Ceramicist Annabeth Rosen’s work explored at August FAL talk

posted in: Art Docent, News, Past Events

Art docent urges patrons to appreciate Rosen’s sculptures in person

On August 12 FAL’s Docent Lecture series broke some new ground with a presentation about the work of Annabeth Rosen. This was the first time the series has featured a ceramic artist, and also the first instance of working with the Contemporary Jewish Museum in San Francisco, which is currently exhibiting the artist’s work.

Docent Ron Glait began his talk with a brief history of the museum, which is situated in a former PG&E substation near the Yerba Buena Center. It was renovated to provide an attractive modern building, with a striking extension built in the shape of the Hebrew word for “life.” The museum moved into the building and opened there in 2008.

Annabeth Rosen was born in 1957 and raised in Brooklyn, New York. She received a Master of Fine Arts degree from Cranbrook Academy of Art in Bloomfield Hills, Michigan in 1981. Her work earned her a fellowship from the National Endowment for the Arts, and a 1992 Pew Fellowship. After teaching at several institutes and universities in the East and Midwest she moved west,  and from 1997 to the present she has held the Robert Arneson Endowed Chair at UC Davis.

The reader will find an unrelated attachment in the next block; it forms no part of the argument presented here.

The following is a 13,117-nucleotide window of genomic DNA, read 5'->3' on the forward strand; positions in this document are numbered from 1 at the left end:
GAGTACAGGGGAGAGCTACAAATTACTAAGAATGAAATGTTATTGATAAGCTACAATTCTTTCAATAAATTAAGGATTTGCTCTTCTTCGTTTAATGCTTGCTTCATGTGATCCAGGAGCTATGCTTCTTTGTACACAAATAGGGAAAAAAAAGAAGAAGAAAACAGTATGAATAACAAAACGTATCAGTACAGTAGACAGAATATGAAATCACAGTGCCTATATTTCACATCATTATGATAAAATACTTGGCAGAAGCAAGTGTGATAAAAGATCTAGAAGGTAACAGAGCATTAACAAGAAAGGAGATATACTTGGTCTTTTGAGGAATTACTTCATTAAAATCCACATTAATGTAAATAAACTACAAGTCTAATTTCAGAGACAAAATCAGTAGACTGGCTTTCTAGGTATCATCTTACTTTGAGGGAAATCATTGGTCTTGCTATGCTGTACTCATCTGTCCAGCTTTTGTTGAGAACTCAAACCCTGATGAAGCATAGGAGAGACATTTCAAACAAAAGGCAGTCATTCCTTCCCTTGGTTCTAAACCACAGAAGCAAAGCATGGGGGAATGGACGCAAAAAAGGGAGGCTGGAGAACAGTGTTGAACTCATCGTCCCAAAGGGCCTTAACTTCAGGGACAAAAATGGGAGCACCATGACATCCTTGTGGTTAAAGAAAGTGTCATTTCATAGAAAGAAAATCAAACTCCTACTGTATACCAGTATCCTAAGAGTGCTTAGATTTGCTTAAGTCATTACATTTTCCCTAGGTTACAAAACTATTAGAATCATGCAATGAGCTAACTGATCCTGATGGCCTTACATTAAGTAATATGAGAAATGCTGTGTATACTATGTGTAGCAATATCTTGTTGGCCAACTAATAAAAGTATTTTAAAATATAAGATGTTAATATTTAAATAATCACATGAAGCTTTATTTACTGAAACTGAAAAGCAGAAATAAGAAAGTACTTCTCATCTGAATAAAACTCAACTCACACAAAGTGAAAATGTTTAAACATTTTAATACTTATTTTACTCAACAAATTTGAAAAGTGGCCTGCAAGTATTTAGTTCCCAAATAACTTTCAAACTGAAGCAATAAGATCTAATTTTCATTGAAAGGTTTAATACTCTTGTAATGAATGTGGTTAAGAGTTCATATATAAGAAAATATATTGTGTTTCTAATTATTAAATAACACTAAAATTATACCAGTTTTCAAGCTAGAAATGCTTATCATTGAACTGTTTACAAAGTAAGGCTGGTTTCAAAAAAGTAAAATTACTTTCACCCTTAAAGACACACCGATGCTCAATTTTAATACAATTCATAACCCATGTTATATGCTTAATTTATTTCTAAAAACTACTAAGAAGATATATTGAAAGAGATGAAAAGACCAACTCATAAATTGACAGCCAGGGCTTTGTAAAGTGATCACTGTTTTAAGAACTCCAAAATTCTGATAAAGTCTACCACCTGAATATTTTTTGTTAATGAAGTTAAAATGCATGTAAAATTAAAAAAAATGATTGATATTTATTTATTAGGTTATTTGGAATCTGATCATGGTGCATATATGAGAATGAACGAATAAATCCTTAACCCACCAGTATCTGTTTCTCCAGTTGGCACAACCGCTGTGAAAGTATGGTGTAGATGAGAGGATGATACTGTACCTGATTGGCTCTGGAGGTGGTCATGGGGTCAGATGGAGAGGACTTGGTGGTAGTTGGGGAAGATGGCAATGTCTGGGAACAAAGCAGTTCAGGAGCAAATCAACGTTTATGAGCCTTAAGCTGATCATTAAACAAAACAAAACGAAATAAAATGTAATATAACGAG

The exhibition, “Annabeth Rosen – Fired, Broken, Gathered, Heaped,” contains  over 120 of the artist’s works, mostly ceramic sculptures, but some works on paper. The works are all abstract. The larger sculptures are assemblages of various elements such as spheres, tubes, cylinders, and other irregular shapes, often painted in bright patterns of green and yellow. They are mostly held together with wires and mounted on wheeled frames. The works on paper are illustrations of the sculptural works. Many of the sculptures vaguely resemble real items, and so have names such as “Cherry,” “Atlas,” and “Bunny.”

Many of the lecture’s attendees commented that they found it to be very enlightening and entertaining. Mr. Glait remarked that he felt that a slide show does not produce the startling effect that seeing the work in person does, and he hoped we would be inspired to visit the exhibit, which runs until January 20, 2020.

The final docent lecture for the year will be on James Tissot at the main library October 21 at 6:30 pm. As usual, the event will be free.

—David Beall